6:33am Tuesday (MDT) - Sunrise in Denver, CO 80219 - 18 hours 41 minutes from now
Mountain Time Zone
The Mountain Time Zone of North America keeps time by subtracting seven hours from Greenwich Mean Time, during the shortest days of autumn and winter (UTC−7), and by subtracting six hours during daylight saving time in the spring, summer, and early autumn (UTC−6). The clock time in this zone is based on the mean solar time at the 105th meridian west of the Greenwich Observatory. In the United States, the exact specification for the location of time zones and the dividing lines between zones is set forth in the Code of Federal Regulations at 49 CFR 71.
In the United States and Canada, this time zone is generically called Mountain Time (MT). Specifically, it is Mountain Standard Time (MST) when observing standard time (fall and winter), and Mountain Daylight Time (MDT) when observing daylight saving time (spring and summer). The term refers to the fact that the Rocky Mountains, which range from northwestern Canada to the US state of New Mexico, are located almost entirely in the time zone. In Mexico, this time zone is known as the Pacific Zone.
Pacific Time Zone
A time zone is a region on Earth that has a uniform standard time for legal, commercial, and social purposes. It is convenient for areas in close commercial or other communication to keep the same time, so time zones tend to follow the boundaries of countries and their subdivisions.
Most of the time zones on land are offset from Coordinated Universal Time (UTC) by a whole number of hours (UTC−12 to UTC+14), but a few are offset by 30 or 45 minutes (for example: Nepal Standard Time, NPT). Some higher latitude countries use daylight saving time for part of the year, typically by changing clocks by an hour. Many land time zones are skewed toward the west of the corresponding nautical time zones. This also creates a permanent daylight saving time effect.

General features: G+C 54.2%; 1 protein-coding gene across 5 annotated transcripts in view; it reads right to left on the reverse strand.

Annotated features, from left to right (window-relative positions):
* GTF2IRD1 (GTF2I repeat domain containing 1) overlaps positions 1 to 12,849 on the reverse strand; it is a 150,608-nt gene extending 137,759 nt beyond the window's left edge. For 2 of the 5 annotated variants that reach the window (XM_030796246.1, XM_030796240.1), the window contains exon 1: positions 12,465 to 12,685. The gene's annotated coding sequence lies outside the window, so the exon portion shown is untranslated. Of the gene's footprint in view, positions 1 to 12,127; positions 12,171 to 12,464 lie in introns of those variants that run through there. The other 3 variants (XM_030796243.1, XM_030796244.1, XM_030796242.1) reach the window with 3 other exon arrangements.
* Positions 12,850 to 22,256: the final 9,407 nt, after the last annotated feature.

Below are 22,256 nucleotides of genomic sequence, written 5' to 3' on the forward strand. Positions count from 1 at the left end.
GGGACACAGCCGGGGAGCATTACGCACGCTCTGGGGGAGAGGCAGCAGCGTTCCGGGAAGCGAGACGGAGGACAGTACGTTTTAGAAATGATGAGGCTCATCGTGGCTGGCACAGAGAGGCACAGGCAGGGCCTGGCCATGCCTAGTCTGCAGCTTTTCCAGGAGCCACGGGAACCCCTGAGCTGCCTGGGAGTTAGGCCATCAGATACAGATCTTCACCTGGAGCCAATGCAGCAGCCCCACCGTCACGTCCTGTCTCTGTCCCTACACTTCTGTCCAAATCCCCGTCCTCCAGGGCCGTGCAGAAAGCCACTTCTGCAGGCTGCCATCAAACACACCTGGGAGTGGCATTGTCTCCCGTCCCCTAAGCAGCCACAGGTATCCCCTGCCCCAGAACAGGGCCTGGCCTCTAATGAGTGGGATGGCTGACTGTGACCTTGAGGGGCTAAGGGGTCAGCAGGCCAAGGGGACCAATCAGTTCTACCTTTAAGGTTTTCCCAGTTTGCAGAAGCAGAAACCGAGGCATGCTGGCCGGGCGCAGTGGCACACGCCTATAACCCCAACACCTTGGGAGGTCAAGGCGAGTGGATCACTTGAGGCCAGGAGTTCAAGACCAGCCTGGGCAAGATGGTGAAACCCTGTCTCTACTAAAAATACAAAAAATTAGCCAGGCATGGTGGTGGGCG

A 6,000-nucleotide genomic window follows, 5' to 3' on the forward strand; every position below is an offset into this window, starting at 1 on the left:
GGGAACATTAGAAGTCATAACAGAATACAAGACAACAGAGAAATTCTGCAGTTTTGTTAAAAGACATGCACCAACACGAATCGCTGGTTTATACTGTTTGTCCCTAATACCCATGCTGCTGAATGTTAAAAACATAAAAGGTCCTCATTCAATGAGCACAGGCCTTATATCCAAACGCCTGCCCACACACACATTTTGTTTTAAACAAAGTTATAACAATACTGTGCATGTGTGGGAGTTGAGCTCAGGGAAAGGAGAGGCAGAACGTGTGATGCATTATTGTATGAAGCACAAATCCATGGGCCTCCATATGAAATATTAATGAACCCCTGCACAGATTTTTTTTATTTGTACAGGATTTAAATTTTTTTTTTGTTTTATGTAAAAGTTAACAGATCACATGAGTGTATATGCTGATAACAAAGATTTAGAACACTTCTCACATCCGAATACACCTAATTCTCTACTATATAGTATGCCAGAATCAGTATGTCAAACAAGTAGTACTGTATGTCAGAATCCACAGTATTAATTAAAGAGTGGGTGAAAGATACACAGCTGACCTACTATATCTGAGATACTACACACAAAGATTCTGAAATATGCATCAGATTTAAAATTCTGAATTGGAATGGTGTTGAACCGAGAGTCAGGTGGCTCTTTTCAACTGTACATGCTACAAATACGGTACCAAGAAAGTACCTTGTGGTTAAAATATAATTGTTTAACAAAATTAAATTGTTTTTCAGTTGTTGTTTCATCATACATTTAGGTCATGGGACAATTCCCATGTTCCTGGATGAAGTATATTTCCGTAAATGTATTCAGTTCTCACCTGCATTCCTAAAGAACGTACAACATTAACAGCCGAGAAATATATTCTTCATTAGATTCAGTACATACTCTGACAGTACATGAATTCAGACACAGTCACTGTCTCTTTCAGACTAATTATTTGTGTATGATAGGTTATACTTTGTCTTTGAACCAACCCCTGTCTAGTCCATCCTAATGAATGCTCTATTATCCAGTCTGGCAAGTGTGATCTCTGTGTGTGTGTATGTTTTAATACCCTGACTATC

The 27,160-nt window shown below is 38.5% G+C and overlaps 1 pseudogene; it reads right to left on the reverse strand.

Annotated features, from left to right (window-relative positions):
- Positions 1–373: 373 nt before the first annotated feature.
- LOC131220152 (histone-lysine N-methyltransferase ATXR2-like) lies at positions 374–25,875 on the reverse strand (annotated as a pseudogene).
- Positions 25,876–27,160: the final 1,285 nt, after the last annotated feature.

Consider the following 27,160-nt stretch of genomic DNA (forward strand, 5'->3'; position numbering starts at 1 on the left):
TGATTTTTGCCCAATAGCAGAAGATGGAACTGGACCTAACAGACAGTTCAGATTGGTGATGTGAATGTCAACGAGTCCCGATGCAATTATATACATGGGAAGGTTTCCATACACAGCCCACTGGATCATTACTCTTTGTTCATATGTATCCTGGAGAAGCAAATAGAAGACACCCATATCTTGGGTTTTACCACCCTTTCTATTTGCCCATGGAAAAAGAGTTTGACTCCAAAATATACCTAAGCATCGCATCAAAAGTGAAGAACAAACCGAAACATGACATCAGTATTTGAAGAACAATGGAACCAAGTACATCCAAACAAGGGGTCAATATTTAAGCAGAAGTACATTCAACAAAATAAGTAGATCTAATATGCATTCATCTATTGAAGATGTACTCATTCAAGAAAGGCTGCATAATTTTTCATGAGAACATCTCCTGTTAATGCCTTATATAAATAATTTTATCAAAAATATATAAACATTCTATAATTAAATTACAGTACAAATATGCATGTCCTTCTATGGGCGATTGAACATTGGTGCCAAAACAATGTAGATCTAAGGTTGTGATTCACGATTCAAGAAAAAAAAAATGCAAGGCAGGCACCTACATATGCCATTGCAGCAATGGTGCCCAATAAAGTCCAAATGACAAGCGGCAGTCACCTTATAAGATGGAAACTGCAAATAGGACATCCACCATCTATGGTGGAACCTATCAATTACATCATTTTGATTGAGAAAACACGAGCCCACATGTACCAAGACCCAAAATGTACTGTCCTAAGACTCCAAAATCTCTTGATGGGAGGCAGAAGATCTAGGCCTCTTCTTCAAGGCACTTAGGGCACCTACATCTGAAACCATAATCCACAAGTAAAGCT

Central Time Zone
The Pacific Time Zone observes standard time by subtracting eight hours from Coordinated Universal Time (UTC−8). The clock time in this zone is based on the mean solar time of the 120th meridian west of the Greenwich Observatory. During daylight saving time, its time offset is UTC−7 and is thus based on the mean solar time of the 105th meridian west of the Greenwich Observatory.
In the United States and Canada, this time zone is generically called the Pacific Time Zone (PTZ). Specifically, it uses Pacific Standard Time (PST) - Pacific Time (PT) - when observing standard time (mid-fall through late winter), and Pacific Daylight Time (PDT) - Mountain Time (MT) - when observing daylight saving time (late winter through mid-fall). Most of Canada uses daylight saving time. In Mexico the UTC−8 time zone is known as the Northwest Zone, which is synchronized with the U.S. PDT daylight saving schedule.
Daylight saving time
The Central Time Zone is a time zone in parts of Canada, the United States, Mexico, Central America, some Caribbean Islands, and part of the Eastern Pacific Ocean. Time in the zone is six hours behind Coordinated Universal Time (Greenwich Mean Time - GMT). During daylight saving time (DST), time in the zone is five hours behind GMT. It is also commonly referred to as Central Standard Time CST or Chicago Standard Time. Any of these names are appropriate.
The province of Manitoba is the only province or territory in Canada that observes Central Time in all areas.
Time in the United States
Daylight saving time (DST)—also summer time in British English— is the practice of advancing clocks during the lighter months so that evenings have more apparent daylight and mornings have less. Typically clocks are adjusted forward one hour near the start of spring and are adjusted backward in autumn.
The modern idea of daylight saving was first proposed in 1895 by George Vernon Hudson and it was first implemented by Germany and Austria-Hungary starting on 30 April 1916. Many countries have used it at various times since then. Much of the United States used DST in the 1950s and 1960s, and DST use expanded following the 1970s energy crisis. It has been widely used in North America and Europe since then.